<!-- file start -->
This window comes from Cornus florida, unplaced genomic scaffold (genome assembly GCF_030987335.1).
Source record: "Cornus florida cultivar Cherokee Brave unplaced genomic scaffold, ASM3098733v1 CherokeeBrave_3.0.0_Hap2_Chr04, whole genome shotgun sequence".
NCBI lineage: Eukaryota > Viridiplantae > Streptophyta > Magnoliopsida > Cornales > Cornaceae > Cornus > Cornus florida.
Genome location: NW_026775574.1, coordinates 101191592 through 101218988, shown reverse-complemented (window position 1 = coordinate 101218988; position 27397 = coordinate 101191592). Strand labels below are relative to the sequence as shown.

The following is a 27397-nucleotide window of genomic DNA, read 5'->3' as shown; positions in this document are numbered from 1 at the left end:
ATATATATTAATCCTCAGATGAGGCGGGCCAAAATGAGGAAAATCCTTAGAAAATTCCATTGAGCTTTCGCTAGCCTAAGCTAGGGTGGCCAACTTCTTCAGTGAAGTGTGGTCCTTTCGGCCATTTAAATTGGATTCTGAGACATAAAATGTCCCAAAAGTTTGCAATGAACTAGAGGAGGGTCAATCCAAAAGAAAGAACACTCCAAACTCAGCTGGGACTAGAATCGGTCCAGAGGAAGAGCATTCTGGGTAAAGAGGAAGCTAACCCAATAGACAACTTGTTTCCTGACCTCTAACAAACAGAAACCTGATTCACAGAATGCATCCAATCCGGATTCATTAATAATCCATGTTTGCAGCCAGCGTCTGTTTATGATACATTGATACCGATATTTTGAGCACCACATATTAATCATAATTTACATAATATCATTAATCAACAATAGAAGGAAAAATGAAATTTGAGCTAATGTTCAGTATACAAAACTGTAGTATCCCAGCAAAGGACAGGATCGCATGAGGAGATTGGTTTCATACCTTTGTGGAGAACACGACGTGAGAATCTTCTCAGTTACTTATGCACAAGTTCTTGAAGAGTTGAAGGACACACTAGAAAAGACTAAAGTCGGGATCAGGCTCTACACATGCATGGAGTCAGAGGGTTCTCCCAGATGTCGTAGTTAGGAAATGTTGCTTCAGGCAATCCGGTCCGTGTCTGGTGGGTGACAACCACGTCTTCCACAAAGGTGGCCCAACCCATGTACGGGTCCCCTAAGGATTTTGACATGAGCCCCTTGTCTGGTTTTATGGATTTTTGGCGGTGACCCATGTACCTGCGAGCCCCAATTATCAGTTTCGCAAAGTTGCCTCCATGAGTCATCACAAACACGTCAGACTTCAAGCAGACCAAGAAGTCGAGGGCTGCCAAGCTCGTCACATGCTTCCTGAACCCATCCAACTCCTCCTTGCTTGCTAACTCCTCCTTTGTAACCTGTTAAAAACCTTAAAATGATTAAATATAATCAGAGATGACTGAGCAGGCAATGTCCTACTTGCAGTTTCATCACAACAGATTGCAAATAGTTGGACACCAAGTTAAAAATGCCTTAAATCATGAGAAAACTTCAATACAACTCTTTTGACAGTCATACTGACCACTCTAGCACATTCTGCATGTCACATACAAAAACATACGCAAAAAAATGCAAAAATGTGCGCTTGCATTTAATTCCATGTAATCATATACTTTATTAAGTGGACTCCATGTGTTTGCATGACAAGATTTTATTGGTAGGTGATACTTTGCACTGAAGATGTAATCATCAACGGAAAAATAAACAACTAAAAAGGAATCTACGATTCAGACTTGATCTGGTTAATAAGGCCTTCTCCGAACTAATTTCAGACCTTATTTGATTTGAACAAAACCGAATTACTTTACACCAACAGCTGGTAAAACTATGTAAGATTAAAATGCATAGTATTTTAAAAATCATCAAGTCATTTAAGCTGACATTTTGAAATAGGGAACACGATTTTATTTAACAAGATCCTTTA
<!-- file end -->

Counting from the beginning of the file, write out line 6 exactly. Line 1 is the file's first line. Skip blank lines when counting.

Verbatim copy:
ATATATATTAATCCTCAGATGAGGCGGGCCAAAATGAGGAAAATCCTTAGAAAATTCCATTGAGCTTTCGCTAGCCTAAGCTAGGGTGGCCAACTTCTTCAGTGAAGTGTGGTCCTTTCGGCCATTTAAATTGGATTCTGAGACATAAAATGTCCCAAAAGTTTGCAATGAACTAGAGGAGGGTCAATCCAAAAGAAAGAACACTCCAAACTCAGCTGGGACTAGAATCGGTCCAGAGGAAGAGCATTCTGGGTAAAGAGGAAGCTAACCCAATAGACAACTTGTTTCCTGACCTCTAACAAACAGAAACCTGATTCACAGAATGCATCCAATCCGGATTCATTAATAATCCATGTTTGCAGCCAGCGTCTGTTTATGATACATTGATACCGATATTTTGAGCACCACATATTAATCATAATTTACATAATATCATTAATCAACAATAGAAGGAAAAATGAAATTTGAGCTAATGTTCAGTATACAAAACTGTAGTATCCCAGCAAAGGACAGGATCGCATGAGGAGATTGGTTTCATACCTTTGTGGAGAACACGACGTGAGAATCTTCTCAGTTACTTATGCACAAGTTCTTGAAGAGTTGAAGGACACACTAGAAAAGACTAAAGTCGGGATCAGGCTCTACACATGCATGGAGTCAGAGGGTTCTCCCAGATGTCGTAGTTAGGAAATGTTGCTTCAGGCAATCCGGTCCGTGTCTGGTGGGTGACAACCACGTCTTCCACAAAGGTGGCCCAACCCATGTACGGGTCCCCTAAGGATTTTGACATGAGCCCCTTGTCTGGTTTTATGGATTTTTGGCGGTGACCCATGTACCTGCGAGCCCCAATTATCAGTTTCGCAAAGTTGCCTCCATGAGTCATCACAAACACGTCAGACTTCAAGCAGACCAAGAAGTCGAGGGCTGCCAAGCTCGTCACATGCTTCCTGAACCCATCCAACTCCTCCTTGCTTGCTAACTCCTCCTTTGTAACCTGTTAAAAACCTTAAAATGATTAAATATAATCAGAGATGACTGAGCAGGCAATGTCCTACTTGCAGTTTCATCACAACAGATTGCAAATAGTTGGACACCAAGTTAAAAATGCCTTAAATCATGAGAAAACTTCAATACAACTCTTTTGACAGTCATACTGACCACTCTAGCACATTCTGCATGTCACATACAAAAACATACGCAAAAAAATGCAAAAATGTGCGCTTGCATTTAATTCCATGTAATCATATACTTTATTAAGTGGACTCCATGTGTTTGCATGACAAGATTTTATTGGTAGGTGATACTTTGCACTGAAGATGTAATCATCAACGGAAAAATAAACAACTAAAAAGGAATCTACGATTCAGACTTGATCTGGTTAATAAGGCCTTCTCCGAACTAATTTCAGACCTTATTTGATTTGAACAAAACCGAATTACTTTACACCAACAGCTGGTAAAACTATGTAAGATTAAAATGCATAGTATTTTAAAAATCATCAAGTCATTTAAGCTGACATTTTGAAATAGGGAACACGATTTTATTTAACAAGATCCTTTA